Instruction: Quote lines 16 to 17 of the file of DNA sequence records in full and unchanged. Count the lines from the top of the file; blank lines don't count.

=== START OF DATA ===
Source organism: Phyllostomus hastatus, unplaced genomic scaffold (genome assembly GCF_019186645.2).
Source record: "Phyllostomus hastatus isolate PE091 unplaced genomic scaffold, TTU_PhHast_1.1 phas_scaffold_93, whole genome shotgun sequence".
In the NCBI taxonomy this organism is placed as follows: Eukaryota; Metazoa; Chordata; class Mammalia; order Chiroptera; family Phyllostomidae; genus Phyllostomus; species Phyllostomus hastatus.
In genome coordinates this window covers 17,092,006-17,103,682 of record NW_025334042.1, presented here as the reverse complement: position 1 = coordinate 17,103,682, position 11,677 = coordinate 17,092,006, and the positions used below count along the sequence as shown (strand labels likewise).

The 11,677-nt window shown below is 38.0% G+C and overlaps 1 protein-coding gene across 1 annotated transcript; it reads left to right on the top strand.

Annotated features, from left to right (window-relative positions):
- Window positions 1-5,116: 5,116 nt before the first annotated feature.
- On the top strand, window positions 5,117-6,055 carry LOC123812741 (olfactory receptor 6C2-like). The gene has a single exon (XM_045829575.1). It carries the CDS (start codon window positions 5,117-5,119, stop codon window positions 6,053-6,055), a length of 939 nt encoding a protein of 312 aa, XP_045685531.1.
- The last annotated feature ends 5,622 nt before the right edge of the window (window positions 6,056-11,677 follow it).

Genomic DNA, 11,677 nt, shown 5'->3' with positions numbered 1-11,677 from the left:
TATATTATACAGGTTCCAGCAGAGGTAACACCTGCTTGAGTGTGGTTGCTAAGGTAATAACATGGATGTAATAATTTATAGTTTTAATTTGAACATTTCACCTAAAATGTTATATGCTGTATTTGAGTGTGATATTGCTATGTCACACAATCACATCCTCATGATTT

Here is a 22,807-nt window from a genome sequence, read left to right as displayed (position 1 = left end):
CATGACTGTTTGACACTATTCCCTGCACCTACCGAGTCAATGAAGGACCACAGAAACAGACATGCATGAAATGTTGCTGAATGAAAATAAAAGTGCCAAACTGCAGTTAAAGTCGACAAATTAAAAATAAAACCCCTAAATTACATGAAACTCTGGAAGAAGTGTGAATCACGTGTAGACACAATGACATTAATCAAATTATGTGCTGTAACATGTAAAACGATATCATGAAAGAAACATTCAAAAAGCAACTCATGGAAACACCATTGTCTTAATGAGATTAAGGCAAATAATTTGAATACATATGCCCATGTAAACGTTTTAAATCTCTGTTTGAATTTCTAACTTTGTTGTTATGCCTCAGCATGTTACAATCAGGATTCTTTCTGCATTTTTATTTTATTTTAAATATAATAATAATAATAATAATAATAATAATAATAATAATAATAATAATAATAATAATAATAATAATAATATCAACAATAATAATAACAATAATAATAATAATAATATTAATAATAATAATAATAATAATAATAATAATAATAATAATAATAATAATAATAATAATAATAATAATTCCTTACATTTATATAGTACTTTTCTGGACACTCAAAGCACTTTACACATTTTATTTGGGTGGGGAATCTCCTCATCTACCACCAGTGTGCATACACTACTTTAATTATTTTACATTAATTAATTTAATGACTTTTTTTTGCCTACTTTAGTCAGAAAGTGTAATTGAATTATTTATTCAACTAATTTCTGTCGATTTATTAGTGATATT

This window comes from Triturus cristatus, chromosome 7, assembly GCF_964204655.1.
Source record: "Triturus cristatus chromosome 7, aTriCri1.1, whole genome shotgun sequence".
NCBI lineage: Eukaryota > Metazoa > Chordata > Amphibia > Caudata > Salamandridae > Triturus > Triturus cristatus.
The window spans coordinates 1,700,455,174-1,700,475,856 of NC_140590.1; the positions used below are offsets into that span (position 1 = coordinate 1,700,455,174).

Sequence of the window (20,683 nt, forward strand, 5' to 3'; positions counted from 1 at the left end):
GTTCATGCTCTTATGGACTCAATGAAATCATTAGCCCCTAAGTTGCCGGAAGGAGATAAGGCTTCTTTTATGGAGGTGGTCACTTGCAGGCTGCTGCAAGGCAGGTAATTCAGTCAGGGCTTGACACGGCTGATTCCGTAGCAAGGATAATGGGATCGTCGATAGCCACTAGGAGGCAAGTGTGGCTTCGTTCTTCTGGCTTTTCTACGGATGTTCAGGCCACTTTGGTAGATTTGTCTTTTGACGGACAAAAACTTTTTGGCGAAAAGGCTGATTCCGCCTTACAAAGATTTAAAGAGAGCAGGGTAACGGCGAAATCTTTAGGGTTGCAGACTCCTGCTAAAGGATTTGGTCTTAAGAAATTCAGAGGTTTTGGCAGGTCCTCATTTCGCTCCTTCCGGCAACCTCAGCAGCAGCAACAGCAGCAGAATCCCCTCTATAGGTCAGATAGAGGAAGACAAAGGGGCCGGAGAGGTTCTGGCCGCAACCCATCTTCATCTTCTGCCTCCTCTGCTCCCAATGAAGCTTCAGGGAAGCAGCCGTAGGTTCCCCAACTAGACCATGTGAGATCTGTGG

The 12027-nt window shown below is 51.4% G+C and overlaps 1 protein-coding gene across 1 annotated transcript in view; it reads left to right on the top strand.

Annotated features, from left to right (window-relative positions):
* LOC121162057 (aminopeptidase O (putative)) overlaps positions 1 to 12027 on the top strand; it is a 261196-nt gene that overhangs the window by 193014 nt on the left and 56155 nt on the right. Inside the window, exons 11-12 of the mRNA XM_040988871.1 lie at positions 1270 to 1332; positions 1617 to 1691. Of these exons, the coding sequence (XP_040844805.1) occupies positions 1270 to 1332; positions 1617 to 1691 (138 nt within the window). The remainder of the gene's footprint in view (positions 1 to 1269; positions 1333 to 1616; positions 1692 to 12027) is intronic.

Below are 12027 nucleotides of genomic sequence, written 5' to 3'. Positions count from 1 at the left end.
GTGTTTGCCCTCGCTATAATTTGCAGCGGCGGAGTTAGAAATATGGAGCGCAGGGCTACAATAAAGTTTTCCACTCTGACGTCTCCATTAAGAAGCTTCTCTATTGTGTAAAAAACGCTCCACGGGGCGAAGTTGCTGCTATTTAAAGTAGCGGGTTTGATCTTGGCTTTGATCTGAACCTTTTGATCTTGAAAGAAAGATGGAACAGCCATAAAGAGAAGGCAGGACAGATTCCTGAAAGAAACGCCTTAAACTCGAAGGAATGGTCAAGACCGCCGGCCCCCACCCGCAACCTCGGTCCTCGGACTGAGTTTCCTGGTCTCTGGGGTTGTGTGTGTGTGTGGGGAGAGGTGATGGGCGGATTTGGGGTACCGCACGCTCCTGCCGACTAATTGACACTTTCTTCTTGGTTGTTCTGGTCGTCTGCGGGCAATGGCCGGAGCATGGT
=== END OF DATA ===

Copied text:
NCBI lineage: Eukaryota > Metazoa > Chordata > Amphibia > Caudata > Salamandridae > Triturus > Triturus cristatus.
The window spans coordinates 1,700,455,174-1,700,475,856 of NC_140590.1; the positions used below are offsets into that span (position 1 = coordinate 1,700,455,174).